Can psychological treatment and patient education help in rheumatoid arthritis?

Photo of people in a relaxation class (PantherMedia / Robert Kneschke)

Patient education programs, psychological treatment and cognitive behavioral therapy may help people with rheumatoid arthritis cope in everyday life. Different measures are often combined, such as relaxation techniques, stress management and strategies to avoid using up your energy levels and to optimize planning in daily life.

Rheumatoid arthritis can cause some joints to be inflamed for longer periods of time. This leads to pain, swelling, joint stiffness and a lack of energy. The small joints in the hands, fingers and feet are often affected first. But the bigger joints, such as the joints in the knees, hips and shoulders, can become inflamed too.

The inflammations often lead to overall physical weakness. This can make people feel generally unwell, which may be accompanied by tiredness, exhaustion and loss of appetite. Rheumatoid arthritis can make activities of daily life more difficult, and limit what you can do in many areas of your life. That can affect you emotionally, resulting in anxiety and depressive moods. Some people feel increasingly helpless – they are often unable to do daily household chores or participate in social activities because of their symptoms.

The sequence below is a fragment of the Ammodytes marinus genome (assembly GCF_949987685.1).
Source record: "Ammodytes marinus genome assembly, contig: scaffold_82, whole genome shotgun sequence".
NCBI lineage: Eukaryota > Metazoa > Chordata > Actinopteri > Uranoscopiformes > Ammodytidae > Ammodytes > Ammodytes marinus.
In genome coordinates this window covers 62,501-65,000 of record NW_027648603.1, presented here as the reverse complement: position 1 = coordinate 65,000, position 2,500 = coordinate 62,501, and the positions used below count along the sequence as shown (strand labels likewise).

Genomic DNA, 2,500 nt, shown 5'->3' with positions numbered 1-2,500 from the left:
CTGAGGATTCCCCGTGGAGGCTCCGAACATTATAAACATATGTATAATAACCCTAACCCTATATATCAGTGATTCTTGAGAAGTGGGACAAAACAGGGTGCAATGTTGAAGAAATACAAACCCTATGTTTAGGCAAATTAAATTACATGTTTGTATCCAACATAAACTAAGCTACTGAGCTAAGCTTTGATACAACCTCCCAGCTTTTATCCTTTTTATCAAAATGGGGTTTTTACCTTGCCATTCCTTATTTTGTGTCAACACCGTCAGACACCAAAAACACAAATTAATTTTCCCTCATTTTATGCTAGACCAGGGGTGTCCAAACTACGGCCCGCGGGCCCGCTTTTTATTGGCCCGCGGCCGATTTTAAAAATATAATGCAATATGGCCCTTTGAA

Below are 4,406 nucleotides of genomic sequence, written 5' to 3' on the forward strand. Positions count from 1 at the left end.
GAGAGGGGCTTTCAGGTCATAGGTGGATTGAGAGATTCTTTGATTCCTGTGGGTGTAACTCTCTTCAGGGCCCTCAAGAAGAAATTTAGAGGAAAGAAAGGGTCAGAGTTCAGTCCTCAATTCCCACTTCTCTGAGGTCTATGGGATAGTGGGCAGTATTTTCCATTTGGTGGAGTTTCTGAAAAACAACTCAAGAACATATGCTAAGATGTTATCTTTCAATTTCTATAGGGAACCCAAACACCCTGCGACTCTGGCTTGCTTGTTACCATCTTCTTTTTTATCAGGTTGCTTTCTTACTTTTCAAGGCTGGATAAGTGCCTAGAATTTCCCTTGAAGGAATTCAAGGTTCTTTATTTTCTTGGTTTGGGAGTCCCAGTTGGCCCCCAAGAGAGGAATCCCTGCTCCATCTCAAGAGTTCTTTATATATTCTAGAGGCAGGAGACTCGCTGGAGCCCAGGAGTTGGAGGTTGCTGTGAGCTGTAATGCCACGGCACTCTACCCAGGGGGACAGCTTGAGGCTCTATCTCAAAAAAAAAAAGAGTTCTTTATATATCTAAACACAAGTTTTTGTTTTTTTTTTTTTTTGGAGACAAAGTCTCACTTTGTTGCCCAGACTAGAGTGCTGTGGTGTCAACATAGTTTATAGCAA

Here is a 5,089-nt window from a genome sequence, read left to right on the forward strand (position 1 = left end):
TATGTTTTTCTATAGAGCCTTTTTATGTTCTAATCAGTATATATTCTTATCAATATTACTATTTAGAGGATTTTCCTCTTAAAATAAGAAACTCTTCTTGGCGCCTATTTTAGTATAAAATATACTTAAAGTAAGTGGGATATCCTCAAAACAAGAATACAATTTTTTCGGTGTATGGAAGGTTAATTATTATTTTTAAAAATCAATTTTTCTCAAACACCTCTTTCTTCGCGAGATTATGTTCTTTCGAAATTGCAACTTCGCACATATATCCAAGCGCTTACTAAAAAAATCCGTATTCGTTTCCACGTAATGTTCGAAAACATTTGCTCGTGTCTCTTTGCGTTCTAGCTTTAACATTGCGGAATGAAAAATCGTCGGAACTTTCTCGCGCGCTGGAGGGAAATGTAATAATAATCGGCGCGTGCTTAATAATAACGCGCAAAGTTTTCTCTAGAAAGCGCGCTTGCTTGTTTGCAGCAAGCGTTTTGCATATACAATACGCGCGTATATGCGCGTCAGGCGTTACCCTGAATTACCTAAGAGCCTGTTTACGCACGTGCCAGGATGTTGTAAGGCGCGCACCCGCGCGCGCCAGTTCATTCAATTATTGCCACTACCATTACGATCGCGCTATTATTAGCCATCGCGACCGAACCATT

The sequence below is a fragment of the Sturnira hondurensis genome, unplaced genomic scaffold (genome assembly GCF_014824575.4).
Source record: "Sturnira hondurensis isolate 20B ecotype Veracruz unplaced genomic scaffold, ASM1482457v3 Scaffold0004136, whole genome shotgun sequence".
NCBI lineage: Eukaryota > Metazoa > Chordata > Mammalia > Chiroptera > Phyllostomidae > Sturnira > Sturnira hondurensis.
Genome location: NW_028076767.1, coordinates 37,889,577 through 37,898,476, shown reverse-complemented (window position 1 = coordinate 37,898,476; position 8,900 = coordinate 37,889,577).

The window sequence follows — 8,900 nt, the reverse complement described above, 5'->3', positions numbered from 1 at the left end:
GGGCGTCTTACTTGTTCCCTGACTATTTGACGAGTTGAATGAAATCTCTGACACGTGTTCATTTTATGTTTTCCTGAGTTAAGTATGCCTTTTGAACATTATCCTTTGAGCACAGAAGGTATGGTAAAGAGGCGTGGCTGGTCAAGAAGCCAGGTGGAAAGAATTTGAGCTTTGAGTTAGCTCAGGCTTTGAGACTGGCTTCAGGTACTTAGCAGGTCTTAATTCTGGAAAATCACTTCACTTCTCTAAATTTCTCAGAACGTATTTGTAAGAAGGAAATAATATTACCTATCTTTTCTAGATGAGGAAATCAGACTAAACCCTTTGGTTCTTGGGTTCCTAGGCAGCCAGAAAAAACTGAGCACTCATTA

Coping strategies

There are a number of different psychological and psychotherapeutic approaches designed to help people with chronic illnesses like rheumatoid arthritis deal with pain and other symptoms. The main approaches include the following:

  • Relaxation techniques like progressive muscle relaxation or autogenic training
  • Cognitive behavioral therapy

Cognitive behavioral therapy (CBT) helps people to recognize patterns of thought and behavior that can make it more difficult for them to deal with their condition, and then to change them. CBT is also about offering practical support: For example, someone may practice saving up their energy and setting goals that they are able to reach despite having rheumatoid arthritis. Behavioral therapy treatments are often combined with other approaches, such as relaxation techniques. Patient education programs also often offer various approaches.

Research on psychological support for rheumatoid arthritis

Researchers at the University of Leiden in the Netherlands looked for studies on the benefits of the interventions described above. They analyzed the results of a total of 27 studies involving 1,600 people with rheumatoid arthritis.

Overall, the studies show that the interventions relieved the pain somewhat and that the participants became more physically active. They also had slightly fewer depressive symptoms. These positive effects even lasted for several months after. Work done by another group of researchers suggests that the treatments also effectively reduce exhaustion.

It seems that "self-regulating" methods were especially helpful in reducing depressive moods. These are strategies that teach people to act on their own to deal with the symptoms and feelings their condition brings about. That may include setting personal goals, pursuing them, and then tracking your success.